Psychologist Harold Stevenson Dies
Saturday, July 23, 2005
Harold W. Stevenson, 80, a developmental psychologist whose comprehensive studies in the 1980s showed that schoolchildren in Asia outperformed American children often because they simply worked harder, died of pneumonia July 8 at the Veterans Administration Hospital in Palo Alto, Calif.
Dr. Stevenson's surveys for the Center for Human Growth and Development at the University of Michigan were the first to show that from their earliest school years, U.S. children lagged behind students in Japan and Taiwan in reading and math. The reasons cited were multiple, but one finding stood out: U.S. kindergartners, first-graders and fifth-graders did less homework, spent fewer school hours studying and wasted more classroom time.
"The Japanese and Chinese believe that people are basically the same and that the difference between success and failure lies in how hard you work," Dr. Stevenson said in 1987. "Americans give more importance to native ability, so they have less incentive to work hard in school."
The findings startled Americans who assumed that mathematics skills, particularly, were connected to genetics or intelligence. Dr. Stevenson found no such link. U.S. students, he said, actually started school with certain advantages, but after they entered grade school, parents turned their children's education over to the schools while Asian parents continued to be involved with the children's homework and tutoring. Parents in the United States also were more easily satisfied with the quality of education than were Asian parents, he found.
Dr. Stevenson's work also illuminated the different methods of teaching in Asia that emphasized clear goals, carefully planned lessons and creative problem-solving. Mixing high achievers and low performers in classes, as the Japanese and Taiwanese did, tended to improve the performance of the low achievers, he found.
His influential work was cited often during the early 1990s, as Americans realized their schools and students were no longer the best in the world. His studies were built on hundreds of hours of classroom observation in Minneapolis; Sendai, Japan; and Taipei, Taiwan. Later research included schools in mainland China.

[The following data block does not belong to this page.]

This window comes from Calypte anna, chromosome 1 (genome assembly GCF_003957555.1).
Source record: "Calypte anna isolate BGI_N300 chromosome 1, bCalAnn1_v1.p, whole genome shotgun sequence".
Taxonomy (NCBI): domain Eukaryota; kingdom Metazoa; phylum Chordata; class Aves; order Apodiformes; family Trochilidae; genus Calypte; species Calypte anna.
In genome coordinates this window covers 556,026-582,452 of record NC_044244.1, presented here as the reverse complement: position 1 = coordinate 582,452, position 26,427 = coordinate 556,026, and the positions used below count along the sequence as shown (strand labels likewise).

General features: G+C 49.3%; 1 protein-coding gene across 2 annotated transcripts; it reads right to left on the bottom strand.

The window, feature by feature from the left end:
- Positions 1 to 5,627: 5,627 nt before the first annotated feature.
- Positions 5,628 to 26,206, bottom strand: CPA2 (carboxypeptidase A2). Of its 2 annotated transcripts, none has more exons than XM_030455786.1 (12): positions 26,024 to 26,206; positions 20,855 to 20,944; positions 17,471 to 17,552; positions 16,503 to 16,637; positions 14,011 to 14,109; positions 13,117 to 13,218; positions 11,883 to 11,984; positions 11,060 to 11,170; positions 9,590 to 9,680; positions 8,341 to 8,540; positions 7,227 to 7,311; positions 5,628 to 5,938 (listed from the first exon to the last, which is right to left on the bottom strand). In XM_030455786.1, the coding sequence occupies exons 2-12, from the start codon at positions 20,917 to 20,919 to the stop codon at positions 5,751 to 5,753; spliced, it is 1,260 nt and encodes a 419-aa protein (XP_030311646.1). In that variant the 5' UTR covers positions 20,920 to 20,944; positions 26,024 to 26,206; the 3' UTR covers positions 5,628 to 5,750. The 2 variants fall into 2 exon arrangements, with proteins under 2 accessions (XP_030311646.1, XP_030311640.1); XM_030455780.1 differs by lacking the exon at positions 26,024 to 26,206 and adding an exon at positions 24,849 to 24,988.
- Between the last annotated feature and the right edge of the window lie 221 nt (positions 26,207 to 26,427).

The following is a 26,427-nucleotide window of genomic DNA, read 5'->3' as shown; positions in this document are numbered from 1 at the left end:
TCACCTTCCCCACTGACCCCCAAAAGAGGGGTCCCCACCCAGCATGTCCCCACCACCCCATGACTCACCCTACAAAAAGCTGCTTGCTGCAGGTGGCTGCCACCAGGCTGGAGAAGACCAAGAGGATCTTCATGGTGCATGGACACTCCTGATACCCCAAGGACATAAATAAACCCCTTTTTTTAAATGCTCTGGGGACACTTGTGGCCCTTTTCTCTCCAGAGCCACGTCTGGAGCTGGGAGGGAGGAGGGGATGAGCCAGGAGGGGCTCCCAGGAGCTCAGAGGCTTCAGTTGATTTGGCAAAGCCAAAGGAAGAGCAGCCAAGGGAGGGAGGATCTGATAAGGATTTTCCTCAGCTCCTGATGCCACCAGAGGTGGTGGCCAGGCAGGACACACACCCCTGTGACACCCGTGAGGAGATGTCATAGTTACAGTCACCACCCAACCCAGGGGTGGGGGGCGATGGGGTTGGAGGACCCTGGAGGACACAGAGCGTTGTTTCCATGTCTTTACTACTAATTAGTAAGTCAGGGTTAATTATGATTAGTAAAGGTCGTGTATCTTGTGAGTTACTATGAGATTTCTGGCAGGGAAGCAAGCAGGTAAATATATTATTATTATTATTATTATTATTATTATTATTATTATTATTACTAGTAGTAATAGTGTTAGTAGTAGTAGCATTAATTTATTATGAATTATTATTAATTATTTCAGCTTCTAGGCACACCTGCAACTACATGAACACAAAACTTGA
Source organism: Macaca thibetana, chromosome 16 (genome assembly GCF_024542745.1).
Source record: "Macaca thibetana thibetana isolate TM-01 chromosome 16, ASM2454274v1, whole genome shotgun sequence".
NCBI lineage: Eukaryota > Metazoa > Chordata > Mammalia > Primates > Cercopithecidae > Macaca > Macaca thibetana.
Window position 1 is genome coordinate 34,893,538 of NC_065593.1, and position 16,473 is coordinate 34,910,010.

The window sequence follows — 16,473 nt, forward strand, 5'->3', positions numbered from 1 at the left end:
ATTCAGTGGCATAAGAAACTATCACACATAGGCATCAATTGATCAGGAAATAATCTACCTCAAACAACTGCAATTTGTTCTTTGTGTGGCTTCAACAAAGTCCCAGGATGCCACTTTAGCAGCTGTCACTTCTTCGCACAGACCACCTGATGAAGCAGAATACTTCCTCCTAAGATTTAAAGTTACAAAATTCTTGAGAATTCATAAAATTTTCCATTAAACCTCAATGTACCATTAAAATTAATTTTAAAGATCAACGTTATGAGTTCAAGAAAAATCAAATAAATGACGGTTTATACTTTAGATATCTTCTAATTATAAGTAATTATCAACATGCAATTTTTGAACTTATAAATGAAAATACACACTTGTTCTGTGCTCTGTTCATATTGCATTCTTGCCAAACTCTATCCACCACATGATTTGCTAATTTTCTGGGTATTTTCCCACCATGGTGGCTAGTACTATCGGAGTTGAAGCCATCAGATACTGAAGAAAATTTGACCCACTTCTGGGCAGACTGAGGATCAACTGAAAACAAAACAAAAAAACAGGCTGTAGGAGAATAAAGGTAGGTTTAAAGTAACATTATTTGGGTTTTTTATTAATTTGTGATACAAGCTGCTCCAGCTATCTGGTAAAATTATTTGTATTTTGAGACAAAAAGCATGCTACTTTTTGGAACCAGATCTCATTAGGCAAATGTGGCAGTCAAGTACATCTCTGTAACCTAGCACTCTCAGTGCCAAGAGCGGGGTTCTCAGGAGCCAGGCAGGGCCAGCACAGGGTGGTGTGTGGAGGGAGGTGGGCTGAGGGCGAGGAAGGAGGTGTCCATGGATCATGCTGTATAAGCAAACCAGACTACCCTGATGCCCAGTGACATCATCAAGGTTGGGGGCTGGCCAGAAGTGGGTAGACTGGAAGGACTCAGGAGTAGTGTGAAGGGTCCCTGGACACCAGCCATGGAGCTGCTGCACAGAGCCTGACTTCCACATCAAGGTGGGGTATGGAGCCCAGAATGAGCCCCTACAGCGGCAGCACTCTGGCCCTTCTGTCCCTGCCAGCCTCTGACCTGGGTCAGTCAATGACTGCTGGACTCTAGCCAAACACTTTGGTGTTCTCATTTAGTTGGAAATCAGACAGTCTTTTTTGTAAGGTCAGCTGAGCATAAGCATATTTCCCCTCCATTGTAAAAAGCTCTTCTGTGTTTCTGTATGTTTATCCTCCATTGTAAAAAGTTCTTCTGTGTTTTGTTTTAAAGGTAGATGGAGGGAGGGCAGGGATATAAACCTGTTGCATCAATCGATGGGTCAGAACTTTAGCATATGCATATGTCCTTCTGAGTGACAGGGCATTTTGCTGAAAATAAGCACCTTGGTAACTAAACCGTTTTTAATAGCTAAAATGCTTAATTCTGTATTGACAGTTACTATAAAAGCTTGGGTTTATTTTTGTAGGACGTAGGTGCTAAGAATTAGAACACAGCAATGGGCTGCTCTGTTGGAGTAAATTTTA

"When his data from China itself began to come out, it was really sobering because we're talking about kids who didn't have many physical resources, who were poor and in schools with dirt floors . . . yet these kids were doing remarkably well," said John Hagen, a Michigan psychology professor and executive officer of the Society for Research in Child Development.
Dr. Stevenson was born in Dines, Wyo., and his early education was in a one-room schoolhouse.
During World War II, he served in the Navy, learning Japanese and beginning a lifelong interest in Asian cultures. After the war, he graduated from the University of Colorado, then received a master's degree and a doctorate in psychology from Stanford University in 1951.
Dr. Stevenson helped found nursery schools in Texas, Minnesota and Michigan that were designed so graduate students in education and psychology could observe children in a school setting. In the early 1950s, he and his wife, clinical psychologist Nancy Guy Stevenson, established All-Austin Nursery School, one of the country's first racially integrated preschools, in Austin.
In the 1960s, he was director of the Institute of Child Development at the University of Minnesota. In 1971, he joined the University of Michigan in Ann Arbor.
James W. Stigler, who co-wrote "The Learning Gap: Why Our Schools Are Failing and What We Can Learn From Japanese and Chinese Education" (1992), noted that Dr. Stevenson made a rare pivot in his professional research in the 1970s, moving from his former specialty in children's behavioral studies to the examination of cross-cultural educational methods.
In 1973, Dr. Stevenson was with the first delegation of foreign researchers allowed to visit China since the 1940s. He then began a series of cross-cultural studies of children's academic achievement in the United States, Asia, Latin America and Eastern Europe.
That work brought many honors, but his goal was to influence the social and educational policies of the country, his wife said.
By many accounts, Dr. Stevenson was a man who found learning fascinating and joyful. One of his daughters, Janet B. Zimmerman of Plymouth, Mich., said that his enthusiasm for learning was infectious and that she vividly recalled him helping her with homework.
"Whenever we were stuck in any subject, he would gladly step forward and, with extreme patience, try to help us understand," she said. He would help his children look at problems in multiple ways, regarding mathematics as a series of puzzles to solve, she said.
He repeatedly edited his own work and speeches to make his points as clearly as possible, she said. A colleague of his told her of a time when he walked into a lecture hall where Dr. Stevenson was giving a speech. Behind the rapt audience stood a janitor who was just as fascinated, he said. The next day, the colleague overheard the janitor describing what he had learned to the rest of the custodial staff. That, Zimmerman said, was the type of communication her father sought. "He would present with equal enthusiasm to custodial staff, to me as a 10-year-old or to the most studious graduate student," she said.
Dr. Stevenson retired in 2001. He had dementia. He and his wife moved from Michigan to Palo Alto in May.
In addition to his wife and daughter, survivors include three other children, Margaret Stevenson of Palo Alto, Andrew Stevenson of Charlottesville and Patricia A. Stevenson of Chicago; a brother; and seven grandchildren.